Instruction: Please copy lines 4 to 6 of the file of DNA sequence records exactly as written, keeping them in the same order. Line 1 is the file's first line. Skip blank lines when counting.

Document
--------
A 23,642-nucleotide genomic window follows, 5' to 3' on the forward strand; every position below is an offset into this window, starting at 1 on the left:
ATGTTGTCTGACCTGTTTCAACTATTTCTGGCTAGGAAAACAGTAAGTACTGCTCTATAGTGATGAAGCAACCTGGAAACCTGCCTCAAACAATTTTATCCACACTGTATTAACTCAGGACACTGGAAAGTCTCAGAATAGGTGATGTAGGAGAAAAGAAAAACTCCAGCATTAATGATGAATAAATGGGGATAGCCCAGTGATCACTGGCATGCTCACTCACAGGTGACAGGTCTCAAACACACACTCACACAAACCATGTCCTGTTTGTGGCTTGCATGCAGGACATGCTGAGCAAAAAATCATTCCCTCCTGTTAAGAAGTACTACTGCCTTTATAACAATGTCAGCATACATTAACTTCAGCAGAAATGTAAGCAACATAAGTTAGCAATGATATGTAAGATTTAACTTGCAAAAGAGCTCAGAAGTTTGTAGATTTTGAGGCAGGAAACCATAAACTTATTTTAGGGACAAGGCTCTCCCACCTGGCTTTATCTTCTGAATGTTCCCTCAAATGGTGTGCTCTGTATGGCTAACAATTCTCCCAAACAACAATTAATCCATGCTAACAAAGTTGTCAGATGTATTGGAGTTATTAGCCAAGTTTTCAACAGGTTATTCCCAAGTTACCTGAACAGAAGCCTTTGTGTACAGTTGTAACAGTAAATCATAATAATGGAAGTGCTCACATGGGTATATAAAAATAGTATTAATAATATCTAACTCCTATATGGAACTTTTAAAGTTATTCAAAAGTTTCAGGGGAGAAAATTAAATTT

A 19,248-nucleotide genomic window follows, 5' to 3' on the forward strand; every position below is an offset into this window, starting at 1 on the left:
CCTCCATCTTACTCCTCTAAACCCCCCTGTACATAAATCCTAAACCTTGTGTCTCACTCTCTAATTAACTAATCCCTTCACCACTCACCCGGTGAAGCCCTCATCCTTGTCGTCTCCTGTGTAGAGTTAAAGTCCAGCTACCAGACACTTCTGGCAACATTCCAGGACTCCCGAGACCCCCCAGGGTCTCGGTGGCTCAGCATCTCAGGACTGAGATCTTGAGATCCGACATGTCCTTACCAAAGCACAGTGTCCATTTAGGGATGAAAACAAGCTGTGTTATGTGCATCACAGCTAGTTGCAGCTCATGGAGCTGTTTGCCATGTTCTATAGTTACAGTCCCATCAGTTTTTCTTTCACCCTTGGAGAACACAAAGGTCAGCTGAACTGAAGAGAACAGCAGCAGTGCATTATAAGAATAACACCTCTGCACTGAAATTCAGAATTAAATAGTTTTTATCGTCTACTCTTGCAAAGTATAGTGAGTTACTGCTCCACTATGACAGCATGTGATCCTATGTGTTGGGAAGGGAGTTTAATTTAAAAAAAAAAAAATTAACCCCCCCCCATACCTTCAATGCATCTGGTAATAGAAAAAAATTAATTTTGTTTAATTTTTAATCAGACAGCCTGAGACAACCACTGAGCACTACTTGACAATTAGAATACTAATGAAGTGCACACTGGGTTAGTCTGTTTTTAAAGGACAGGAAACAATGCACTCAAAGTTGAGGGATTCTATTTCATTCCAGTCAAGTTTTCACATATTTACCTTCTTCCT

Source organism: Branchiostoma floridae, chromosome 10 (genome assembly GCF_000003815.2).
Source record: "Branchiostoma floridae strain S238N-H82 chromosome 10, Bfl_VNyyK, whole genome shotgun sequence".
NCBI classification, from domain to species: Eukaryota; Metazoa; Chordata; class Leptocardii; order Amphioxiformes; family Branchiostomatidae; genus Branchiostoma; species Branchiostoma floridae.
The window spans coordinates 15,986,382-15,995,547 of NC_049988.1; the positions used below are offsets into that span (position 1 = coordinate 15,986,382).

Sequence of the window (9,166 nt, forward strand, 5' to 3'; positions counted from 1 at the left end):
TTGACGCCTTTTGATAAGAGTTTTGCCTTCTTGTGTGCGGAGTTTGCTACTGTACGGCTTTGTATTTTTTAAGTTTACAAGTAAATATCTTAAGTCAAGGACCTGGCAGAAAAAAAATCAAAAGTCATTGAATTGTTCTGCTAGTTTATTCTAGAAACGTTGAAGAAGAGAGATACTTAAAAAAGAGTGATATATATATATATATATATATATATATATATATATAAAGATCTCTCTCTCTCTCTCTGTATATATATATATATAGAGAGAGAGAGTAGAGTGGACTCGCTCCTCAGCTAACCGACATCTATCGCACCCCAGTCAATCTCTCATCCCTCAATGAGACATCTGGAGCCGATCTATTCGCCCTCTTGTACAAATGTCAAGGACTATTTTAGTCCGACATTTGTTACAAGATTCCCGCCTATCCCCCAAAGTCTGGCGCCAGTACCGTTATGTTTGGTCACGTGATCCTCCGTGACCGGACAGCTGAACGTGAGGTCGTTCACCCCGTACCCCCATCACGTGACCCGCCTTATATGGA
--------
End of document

CCTCCATCTTACTCCTCTAAACCCCCCTGTACATAAATCCTAAACCTTGTGTCTCACTCTCTAATTAACTAATCCCTTCACCACTCACCCGGTGAAGCCCTCATCCTTGTCGTCTCCTGTGTAGAGTTAAAGTCCAGCTACCAGACACTTCTGGCAACATTCCAGGACTCCCGAGACCCCCCAGGGTCTCGGTGGCTCAGCATCTCAGGACTGAGATCTTGAGATCCGACATGTCCTTACCAAAGCACAGTGTCCATTTAGGGATGAAAACAAGCTGTGTTATGTGCATCACAGCTAGTTGCAGCTCATGGAGCTGTTTGCCATGTTCTATAGTTACAGTCCCATCAGTTTTTCTTTCACCCTTGGAGAACACAAAGGTCAGCTGAACTGAAGAGAACAGCAGCAGTGCATTATAAGAATAACACCTCTGCACTGAAATTCAGAATTAAATAGTTTTTATCGTCTACTCTTGCAAAGTATAGTGAGTTACTGCTCCACTATGACAGCATGTGATCCTATGTGTTGGGAAGGGAGTTTAATTTAAAAAAAAAAAAATTAACCCCCCCCCATACCTTCAATGCATCTGGTAATAGAAAAAAATTAATTTTGTTTAATTTTTAATCAGACAGCCTGAGACAACCACTGAGCACTACTTGACAATTAGAATACTAATGAAGTGCACACTGGGTTAGTCTGTTTTTAAAGGACAGGAAACAATGCACTCAAAGTTGAGGGATTCTATTTCATTCCAGTCAAGTTTTCACATATTTACCTTCTTCCT

Source organism: Branchiostoma floridae, chromosome 10 (genome assembly GCF_000003815.2).
Source record: "Branchiostoma floridae strain S238N-H82 chromosome 10, Bfl_VNyyK, whole genome shotgun sequence".